American Space History
The Space Programs of the 1960ís
By Enrico

"Buzz" Aldrin planting the American Flag on the moon

During the 1960s a lot of important events happened in N.A.S.A. All of those important things such as, Apollo 11, Apollo 10 and Apollo 13, had to do with the space race. The space race was a race to the moon between the Soviets and the United States. The U.S. had to make it there first in order for John F. Kennedy to keep his promise to the whole country. If the U.S. didnít get there before the Soviets they would be embarrassed once again. So did the U.S. get their first? Find out in this report.

Apollo 13 was a very big moment in American history. On the evening of April 11 the launch of Apollo 13 was created. Jim Lovell, Jack Swigert, and Fred Haise were all about to experience the moon, maybe. These people were all astronauts for the Apollo 13 mission. Lovell was born on March 25, 1928 in Cleveland, Ohio. He became the first person ever to have four space walks. He also holds the record for most space hours in NASA history, which is five hundred and seventy two hours. Another Apollo 13 astronaut was Jack Swigert. He was born on August 30, 1931 in Denver, Colorado. Swigert spent a total of 142 hours and 54 minutes in space. Fred Haise was born on November 14, 1933 in Biloxi, Mississippi. The Apollo 13 mission launched on the evening of April 11, 1970 at the Kennedy Space Center. The spacecraft that launched was nearly identical to the spacecraft that launched for the Apollo 12 mission. On its way to the moon the Oxygen 2 tank blew up which prevented the Apollo 13 mission from landing on the moon. The mission was only 200,000 miles from earth so the Apollo 13 mission was forced back to the Earth's surface.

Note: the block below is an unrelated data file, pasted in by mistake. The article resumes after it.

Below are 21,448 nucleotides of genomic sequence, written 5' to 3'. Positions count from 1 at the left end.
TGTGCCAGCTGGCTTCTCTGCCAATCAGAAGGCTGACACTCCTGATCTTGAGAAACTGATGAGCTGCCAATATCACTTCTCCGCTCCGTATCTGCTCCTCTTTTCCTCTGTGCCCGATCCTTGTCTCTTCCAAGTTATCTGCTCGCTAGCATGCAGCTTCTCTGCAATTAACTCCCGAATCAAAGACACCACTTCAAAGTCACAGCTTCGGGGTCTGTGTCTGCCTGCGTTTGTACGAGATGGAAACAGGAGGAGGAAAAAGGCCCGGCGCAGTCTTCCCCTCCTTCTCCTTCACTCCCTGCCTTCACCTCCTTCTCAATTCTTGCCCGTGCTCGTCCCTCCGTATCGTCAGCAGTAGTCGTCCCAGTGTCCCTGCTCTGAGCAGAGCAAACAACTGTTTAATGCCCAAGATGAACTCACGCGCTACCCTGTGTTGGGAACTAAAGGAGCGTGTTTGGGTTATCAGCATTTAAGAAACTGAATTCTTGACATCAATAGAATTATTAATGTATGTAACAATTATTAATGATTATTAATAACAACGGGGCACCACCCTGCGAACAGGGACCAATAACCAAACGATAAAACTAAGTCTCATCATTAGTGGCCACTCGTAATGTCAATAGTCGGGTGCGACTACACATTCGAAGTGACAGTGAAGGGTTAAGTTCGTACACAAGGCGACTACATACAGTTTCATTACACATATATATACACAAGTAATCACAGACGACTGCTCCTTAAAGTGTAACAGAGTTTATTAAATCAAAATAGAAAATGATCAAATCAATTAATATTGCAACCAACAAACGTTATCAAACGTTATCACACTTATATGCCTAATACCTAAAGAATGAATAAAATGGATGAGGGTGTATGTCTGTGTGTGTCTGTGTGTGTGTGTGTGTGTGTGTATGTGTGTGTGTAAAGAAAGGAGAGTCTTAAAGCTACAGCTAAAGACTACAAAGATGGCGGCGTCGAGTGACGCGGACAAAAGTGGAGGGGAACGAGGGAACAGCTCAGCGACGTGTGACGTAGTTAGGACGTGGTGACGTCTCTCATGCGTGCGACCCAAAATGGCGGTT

On July 16, 1969 the Apollo 10 mission launched into Earth's atmosphere. The astronauts on this mission were very experienced. Thomas P. Stafford was born in Weatherford, Oklahoma on September 17, 1930. He received a bachelorís degree from the U.S. Naval Academy in 1952. He was also the command module pilot for the Apollo 7 mission. John W. Young was born on September 24, 1930 in San Francisco, California. He received a bachelorís degree from the Georgia Institute of Technology in 1952.  Eugene A. Cernan was another astronaut that was part of the Apollo 10 mission. He was born in Chicago, Illinois on March 14, 1932. He received his bachelorís degree  from the University of Purdue in 1956. The Apollo 10 mission was launched on May 19, 1969 at 12:49 pm. It reached Earth's orbit on May 21. The lunar module reached 11,107 miles per hour which was a NASA record. During the mission the astronauts got ready to celebrate as they got within 14 kilometers of the moon, but it wasnít enough, the Americans couldnít celebrate yet. This mission never touched down on the moon's surface.

The Apollo 11 mission launched in the morning at 9:37 am, in 1969. The Saturn V rocket stood 365 feet tall on the launch pad. When it launched you could see the 7.5 million pounds of thrust from this somewhat monstrous rocket. As soon as the astronauts entered Earth's orbit, they knew it was a long journey ahead. All of a sudden when the astronauts got close to the moon the fuel tank was almost out of fuel and needed to land in 94 seconds. The lunar module landed in 20 seconds. If the lunar module didnít land in 94 seconds  the whole module would have blown up and would have prevented Buzz, Collins and Neil from getting to the moon and more importantly from keeping their lives. Yes!!!!!!!!!! There were kisses given to each other and that was the happy reaction back from at the space center on planet Earth. "One small step for man is a giant step for mankind," was the famous quote that came from Neil Armstrong, he also said "the soil on the moon was fine and powdery just like baby powder." Once Buzz stuck that flag on the moon it was one of the greatest moments in American history. When the men came back from their journey, the service module took one big splash into the Atlantic Ocean, 825 miles away from Hawaii. A U.S. carrier named the U.S.S. Hornet came to the rescue. When they finally reached land, President Nixon lent the astronauts his jet so they could take a world tour. In 34 days, they got to see 24 countries and 27 cities. In September the first museum was opened based on the Apollo 11 mission at Smithsonian Air and Space museum in Washington D.C.

U.S. President John F. Kennedy kept his promise to his country, and the U.S. didnít get embarrassed by the Soviets "again." American space history has had some up and downs but these three missions will never be forgotten.

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